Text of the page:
Moreover, we can also use other self-luminescence to isomerize this azobenzene due to their similar light energy levels, thus providing new advantages for photoisomerization-related studies. For instance, we can use genetic engineering to accomplish target-specific bioluminescence for this azobenzene isomerization in vivo. Furthermore, our proposed target-specific initiated an in situ-enhanced self-luminescence method by a positive feedback mechanism which provided a robust and versatile approach to implement target-specific enhanced self-luminescence, which will greatly broaden the application of self-luminescence. In future work, our self-luminescence-driven isomerization strategy may be generalized to explore photo-switchable biomolecules for a variety of in vivo applications, such as those used in artificial intelligence, optogenetics, and even the photo-controlling every aspect of a cell's inner workings, in a depth-independent manner with high target specificity, thus prospectively overcoming the Achilles' heel of photoisomerization.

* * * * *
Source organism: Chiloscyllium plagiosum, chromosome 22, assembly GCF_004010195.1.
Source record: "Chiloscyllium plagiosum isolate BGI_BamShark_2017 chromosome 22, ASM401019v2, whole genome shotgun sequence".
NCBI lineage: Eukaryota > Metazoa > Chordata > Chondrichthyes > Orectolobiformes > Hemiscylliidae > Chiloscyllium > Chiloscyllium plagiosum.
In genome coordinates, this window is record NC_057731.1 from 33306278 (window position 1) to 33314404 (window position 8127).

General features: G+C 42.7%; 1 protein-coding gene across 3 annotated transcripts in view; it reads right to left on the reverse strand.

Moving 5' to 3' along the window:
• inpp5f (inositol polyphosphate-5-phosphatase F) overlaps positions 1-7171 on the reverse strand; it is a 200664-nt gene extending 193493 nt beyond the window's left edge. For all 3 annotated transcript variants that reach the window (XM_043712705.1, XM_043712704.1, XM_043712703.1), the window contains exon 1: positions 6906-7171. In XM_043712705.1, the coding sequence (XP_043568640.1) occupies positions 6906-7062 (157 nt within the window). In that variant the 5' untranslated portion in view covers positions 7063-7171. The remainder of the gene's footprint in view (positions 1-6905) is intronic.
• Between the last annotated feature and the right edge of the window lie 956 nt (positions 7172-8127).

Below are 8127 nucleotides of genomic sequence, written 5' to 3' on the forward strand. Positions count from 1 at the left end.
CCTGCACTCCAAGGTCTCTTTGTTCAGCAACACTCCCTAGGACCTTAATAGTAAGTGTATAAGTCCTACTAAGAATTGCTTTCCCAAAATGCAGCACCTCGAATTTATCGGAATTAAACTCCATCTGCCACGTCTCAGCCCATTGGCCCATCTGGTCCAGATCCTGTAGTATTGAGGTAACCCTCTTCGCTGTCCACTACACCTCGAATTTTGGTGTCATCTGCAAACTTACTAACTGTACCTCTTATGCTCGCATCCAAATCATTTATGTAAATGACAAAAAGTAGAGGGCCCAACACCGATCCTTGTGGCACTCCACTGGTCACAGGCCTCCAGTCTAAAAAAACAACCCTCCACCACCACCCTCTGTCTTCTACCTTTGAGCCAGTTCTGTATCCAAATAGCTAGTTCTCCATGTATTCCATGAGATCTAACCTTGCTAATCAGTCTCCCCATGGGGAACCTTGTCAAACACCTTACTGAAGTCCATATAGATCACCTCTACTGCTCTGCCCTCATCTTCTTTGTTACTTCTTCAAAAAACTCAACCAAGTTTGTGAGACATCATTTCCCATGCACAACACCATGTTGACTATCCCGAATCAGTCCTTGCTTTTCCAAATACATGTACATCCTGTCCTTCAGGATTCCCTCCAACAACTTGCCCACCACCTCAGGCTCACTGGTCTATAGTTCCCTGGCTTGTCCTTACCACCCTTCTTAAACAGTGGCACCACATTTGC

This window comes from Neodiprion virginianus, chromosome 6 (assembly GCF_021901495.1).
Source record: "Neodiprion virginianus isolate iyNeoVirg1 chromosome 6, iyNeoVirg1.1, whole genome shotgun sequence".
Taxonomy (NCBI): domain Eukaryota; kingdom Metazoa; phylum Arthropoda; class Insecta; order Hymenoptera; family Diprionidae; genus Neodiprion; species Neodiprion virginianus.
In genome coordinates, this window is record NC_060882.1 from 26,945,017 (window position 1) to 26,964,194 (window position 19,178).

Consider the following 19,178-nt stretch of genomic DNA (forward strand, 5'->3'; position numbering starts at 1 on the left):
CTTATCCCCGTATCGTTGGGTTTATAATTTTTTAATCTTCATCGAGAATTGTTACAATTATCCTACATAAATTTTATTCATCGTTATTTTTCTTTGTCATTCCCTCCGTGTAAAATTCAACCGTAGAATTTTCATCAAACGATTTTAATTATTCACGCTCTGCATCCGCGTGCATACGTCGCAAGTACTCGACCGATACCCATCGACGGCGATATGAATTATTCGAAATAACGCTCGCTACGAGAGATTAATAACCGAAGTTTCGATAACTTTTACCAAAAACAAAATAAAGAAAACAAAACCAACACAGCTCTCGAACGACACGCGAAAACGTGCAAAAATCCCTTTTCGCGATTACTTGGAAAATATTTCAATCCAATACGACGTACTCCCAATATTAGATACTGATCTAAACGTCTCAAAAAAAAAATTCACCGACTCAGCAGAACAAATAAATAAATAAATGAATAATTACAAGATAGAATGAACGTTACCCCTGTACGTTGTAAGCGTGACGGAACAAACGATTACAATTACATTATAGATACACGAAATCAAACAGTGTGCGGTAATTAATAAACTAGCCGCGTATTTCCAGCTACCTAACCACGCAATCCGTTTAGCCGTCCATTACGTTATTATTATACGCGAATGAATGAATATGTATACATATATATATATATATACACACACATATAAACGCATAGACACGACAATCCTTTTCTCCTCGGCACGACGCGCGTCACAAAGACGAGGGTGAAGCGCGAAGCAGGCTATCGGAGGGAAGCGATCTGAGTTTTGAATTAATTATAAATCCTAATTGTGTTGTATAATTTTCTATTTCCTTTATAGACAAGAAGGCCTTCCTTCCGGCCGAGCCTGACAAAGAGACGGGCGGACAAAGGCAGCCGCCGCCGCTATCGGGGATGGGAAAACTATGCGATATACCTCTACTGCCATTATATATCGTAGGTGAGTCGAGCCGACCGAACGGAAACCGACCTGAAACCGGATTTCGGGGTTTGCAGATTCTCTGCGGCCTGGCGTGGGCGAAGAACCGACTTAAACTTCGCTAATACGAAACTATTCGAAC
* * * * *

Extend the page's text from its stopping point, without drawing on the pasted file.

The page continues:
Ethical statement

All animal experiments of this study were performed at the Experimental Animal Center of Simcere Pharmaceutical Group in full compliance with the guidelines approved by Jiangsu Administration of Experimental Animals. Approximately 3 × 106 4T1 cells in 200 μL of PBS were inoculated in 5 week-old 4T1 female Balb/c nude mice by subcutaneous injection into their right limb armpits.

All tumor bearing nude mice were purchased from Jiangsu KeyGEN BioTECH Corp., Ltd. and used according to the guidelines of the Laboratory Animal Center of Jiangsu KeyGEN BioTECH Corp., Ltd.

Author contributions

Y. T. and Q. F. conceived, supervised, and designed the study; Y. T. and X. L. performed experiments. Other people analyzed data and wrote the manuscript.

Conflicts of interest

There are no conflicts to declare.


This work was financially supported by the National Natural Science Foundation of China (No. 21674048 and 21574064), the Jiangsu Province “333 high-level Personnel Training project”, the Primary Research & Development Plan of Jiangsu Province (No. BE2016770), and the Natural Science Foundation of Jiangsu Province of China (No. BK20160884).

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Electronic supplementary information (ESI) available. See DOI: 10.1039/c8sc04012e